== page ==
Fixed Income Outlook: It's all about employment
Federal Reserve Chairman Bernanke continued his real-world laboratory experiments with a powerful dose of quantitative easing in an effort to boost the slow growth U.S. economy. The Fed gave the market everything it was anticipating and more, including a commitment to: keep short-term rates low for at least another six months, until mid-2015; repurchase $40 billion per month of agency mortgage-backed securities (MBS); and perhaps most significant, an open-ended pledge to continue these actions until employment improves “substantially” and surprisingly, even after improvement is noted.
Clearly, Fed Chairman Ben Bernanke and company are going to do whatever they can to keep rates low, particularly on the short end of the yield curve and particularly in mortgages, where via new quantitative easing and agency MBS purchases already in place, they are buying up the bulk of supply. The Fed is deemphasizing its dual mandate—price stability and full employment—and is focusing almost solely on job growth. This is unchartered territory from recent years as they have said they want to see inflation come in above their current long-term target of 2%.
The grand experiment
With the Fed pouring fuel into a housing market that is starting to turn—home sales, prices and starts all appear to be in a sustainable move up—the question becomes, “Can policymakers douse the flames in time to keep future inflation in check?” This is the potential risk that has many fixed-income participants concerned, ourselves included. If the Fed overestimates its ability to get back on the other side of this trade, i.e., to tighten and deflate its balance sheet quickly enough to keep inflationary expectations in check, fixed-income investments could experience significant damage. It’s the old toothpaste-back-in-the-tube, genie-out-of-the-bottle conundrum, with Bernanke essentially saying he will be able to put the toothpaste or genie back when the time comes. But history is rife with examples where policymakers overestimated their capabilities.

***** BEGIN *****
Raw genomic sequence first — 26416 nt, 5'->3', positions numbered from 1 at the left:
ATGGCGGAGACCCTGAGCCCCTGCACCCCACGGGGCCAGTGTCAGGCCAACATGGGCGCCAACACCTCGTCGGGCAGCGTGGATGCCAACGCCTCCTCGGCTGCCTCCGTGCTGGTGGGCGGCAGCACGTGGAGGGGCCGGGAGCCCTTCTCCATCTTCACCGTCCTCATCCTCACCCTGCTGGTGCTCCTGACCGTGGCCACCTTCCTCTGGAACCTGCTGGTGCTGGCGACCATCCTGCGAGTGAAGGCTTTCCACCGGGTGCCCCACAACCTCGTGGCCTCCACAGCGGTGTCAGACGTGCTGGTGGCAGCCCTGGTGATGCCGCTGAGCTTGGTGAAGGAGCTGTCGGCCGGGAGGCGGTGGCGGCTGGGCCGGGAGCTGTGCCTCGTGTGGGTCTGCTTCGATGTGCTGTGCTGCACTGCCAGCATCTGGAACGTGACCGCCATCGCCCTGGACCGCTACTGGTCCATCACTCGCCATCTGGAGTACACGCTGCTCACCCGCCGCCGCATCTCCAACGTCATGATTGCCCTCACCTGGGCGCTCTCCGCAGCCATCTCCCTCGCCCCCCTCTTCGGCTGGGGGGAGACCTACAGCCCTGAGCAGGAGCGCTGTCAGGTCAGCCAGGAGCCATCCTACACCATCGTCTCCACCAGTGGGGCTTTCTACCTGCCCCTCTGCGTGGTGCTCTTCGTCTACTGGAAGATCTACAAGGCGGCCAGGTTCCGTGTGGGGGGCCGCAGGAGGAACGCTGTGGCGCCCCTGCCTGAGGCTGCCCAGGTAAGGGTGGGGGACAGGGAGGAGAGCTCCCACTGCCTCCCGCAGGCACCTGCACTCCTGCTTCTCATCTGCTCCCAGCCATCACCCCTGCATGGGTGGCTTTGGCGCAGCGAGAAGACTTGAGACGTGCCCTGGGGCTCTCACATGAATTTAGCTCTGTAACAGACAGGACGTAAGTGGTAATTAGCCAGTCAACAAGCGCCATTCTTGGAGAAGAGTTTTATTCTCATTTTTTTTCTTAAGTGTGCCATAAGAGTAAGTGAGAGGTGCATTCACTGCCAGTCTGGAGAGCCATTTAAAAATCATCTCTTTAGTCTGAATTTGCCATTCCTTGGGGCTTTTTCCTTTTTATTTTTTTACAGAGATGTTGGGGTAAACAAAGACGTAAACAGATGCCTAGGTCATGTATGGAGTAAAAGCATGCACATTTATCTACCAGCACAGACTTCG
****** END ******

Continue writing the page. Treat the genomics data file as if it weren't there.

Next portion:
Underlying the Fed’s historic intervention is a chairman who did the bulk of his academic work on the Great Depression. Bernanke appears to believe the biggest risk is a fallback to a major double-dip recession/depression, and he’s going do what he can to prevent that at all costs. This is the grand experiment. What the Fed really seems to want is for fixed-income investors to invest in the real economy, so it’s buying up a disproportionate share of the government-supply market, either through Operation Twist or the newly announced MBS purchases, leaving fixed-income investors with almost no choice but to buy spread products. This is a major reason high-yield, emerging-market and investment-grade corporate bonds experienced strong rallies in the past year. This is also why we have remained overweight in these sectors, and in MBS (this latter clearly being a case of ‘Don’t fight the Fed.’)
Don’t overstay our welcome
That said, we have become more defensive, lowering our positions in each of the credit sectors to modest overweights or neutral positions. There are enough crosscurrents—the mess that is Europe, questions about the pending elections and fiscal cliff, corporate uncertainty that’s hampering hiring and investment—to warrant taking a little bit of risk off the table. We think there is some risk toward higher rates, partly because real rates remain negative (the nominal inflation rate continues to be higher than the 10-year Treasury yield) and partly because of the Fed’s stated desire to see inflation go even higher the next 12 to 18 months.
Moreover, given that returns have been strong, we don’t want to overstay our welcome in spread products. The return profile is getting a little long in the tooth, i.e., the trade is getting crowded—everyone wants to be there—and we’ve seen what happens to assets when everyone wants them. Finally, given the uncertainty out there both on the domestic policy-election front and in Europe, our fixed-income team felt it prudent to hedge its bets a bit. The big macro play remains in place—a full index position in credit —and the Fed is supporting that. But we want to be ready and able to make a move if event risk enters the picture or if the market gets a whiff of credit concerns.